A new task force has been set up to explore how medicines regulators in the EU can use big data to improve human and animal health. The task force has been established by the European Medicines Agency (“EMA”), in conjunction with the EEA Heads of Medicines Agencies (“HMA”) (the “task force”), and was announced 23 March 2017. This announcement follows a workshop held by EMA in mid-November 2016, where organisations including IBM Watson Health, Google Cloud Platform, UK Biobank, the European Federation of Pharmaceutical Industries and Associations, and several academic institutions spoke about how to identify opportunities for big data in medicines development and regulatory science. This new task force aims to leverage big data for health improvements through supporting research, innovation and robust medicines development.
Big data can be used for large-scale information processing which enables the development of more useful information and insights about customers and users, and may be used in, for example, process automation or improved decision making. It will usually require specialised computational tools to enable its analysis and exploitation. Big data that may be useful to improving health includes electronic patient records, genomics, social media content, clinical trials, and spontaneous adverse reaction reports. Further innovations in healthcare, such as the use of apps to monitor glucose levels or review blood test results for signs of acute kidney issues, will only increase the amount of big data which could be used to improve health.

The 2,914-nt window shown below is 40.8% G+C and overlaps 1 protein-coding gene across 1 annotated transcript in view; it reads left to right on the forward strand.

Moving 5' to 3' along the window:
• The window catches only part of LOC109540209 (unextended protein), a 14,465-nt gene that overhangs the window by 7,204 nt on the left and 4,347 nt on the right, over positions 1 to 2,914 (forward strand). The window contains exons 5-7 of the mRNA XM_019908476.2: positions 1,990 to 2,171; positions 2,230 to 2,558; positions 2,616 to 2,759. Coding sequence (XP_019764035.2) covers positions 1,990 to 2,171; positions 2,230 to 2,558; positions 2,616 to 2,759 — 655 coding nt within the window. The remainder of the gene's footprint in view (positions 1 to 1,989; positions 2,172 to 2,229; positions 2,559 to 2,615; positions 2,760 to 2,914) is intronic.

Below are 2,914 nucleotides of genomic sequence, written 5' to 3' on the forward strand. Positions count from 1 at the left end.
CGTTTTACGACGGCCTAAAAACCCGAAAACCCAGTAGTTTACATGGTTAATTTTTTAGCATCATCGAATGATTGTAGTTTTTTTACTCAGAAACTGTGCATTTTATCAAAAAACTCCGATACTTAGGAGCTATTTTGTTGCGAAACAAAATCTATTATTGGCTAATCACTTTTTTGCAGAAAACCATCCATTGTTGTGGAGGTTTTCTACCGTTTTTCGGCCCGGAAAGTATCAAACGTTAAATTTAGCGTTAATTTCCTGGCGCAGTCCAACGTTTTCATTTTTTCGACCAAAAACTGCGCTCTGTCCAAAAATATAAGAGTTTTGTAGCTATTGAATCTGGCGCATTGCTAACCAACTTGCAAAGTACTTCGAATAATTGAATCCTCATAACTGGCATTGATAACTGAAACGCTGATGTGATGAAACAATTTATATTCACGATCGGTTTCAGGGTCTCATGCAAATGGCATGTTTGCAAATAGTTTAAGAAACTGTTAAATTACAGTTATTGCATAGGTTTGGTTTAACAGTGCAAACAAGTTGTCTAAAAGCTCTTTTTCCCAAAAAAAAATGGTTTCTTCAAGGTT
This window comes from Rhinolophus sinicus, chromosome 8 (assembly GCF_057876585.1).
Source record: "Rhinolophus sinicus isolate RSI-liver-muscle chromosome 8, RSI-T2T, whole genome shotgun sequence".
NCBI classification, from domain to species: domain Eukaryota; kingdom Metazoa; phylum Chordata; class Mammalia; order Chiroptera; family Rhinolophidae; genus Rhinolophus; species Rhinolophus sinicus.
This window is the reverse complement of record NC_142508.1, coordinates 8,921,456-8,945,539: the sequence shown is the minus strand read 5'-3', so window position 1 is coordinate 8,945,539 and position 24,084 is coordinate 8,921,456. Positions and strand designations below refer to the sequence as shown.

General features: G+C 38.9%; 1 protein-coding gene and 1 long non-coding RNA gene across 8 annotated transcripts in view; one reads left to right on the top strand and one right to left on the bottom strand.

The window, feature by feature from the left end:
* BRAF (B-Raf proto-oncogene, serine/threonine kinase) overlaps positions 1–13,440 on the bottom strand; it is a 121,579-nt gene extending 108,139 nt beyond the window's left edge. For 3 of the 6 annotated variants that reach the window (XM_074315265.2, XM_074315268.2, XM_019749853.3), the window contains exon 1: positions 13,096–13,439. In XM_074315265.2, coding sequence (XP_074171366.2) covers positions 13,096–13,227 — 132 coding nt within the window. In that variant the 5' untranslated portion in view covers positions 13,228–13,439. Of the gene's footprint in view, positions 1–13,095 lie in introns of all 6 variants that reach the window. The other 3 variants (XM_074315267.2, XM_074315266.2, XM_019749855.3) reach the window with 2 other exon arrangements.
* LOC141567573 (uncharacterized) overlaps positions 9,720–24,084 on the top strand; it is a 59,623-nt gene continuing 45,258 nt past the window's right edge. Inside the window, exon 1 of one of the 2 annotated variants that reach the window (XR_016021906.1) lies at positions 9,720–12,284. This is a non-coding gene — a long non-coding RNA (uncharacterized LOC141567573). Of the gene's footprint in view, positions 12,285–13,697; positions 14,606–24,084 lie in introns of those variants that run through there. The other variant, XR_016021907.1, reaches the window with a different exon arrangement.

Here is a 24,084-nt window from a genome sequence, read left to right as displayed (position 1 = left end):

The task force is chaired jointly by the EMA and Danish Medicines agencies, and staffed with members from EEA medicines regulatory agencies. The task force includes representatives from Germany, Denmark, Spain, Finland, Hungary, Ireland, Netherlands, Norway, Romania, and the UK. Their work may be supported as needed by experts in big data analysis.
Over the next year and a half, the task force will focus on:
- mapping sources and characteristics of big data;
- exploring the potential applicability and impact of big data on medicines regulation, and developing recommendations on necessary changes to legislation, regulatory guidelines or data security provisions;
- creating of a roadmap for the development of big data capabilities for the evaluation of applications for marketing authorisations or clinical trials in the national competent authorities; and
- collaborating with other regulatory authorities and partners outside the EEA to consider their insights on big data initiatives.
The EMA has stated that the vast volume of data has the potential to contribute significantly to the way the benefits and risks of medicines are assessed over their entire lifecycle. Further information will be made available on the EMA website.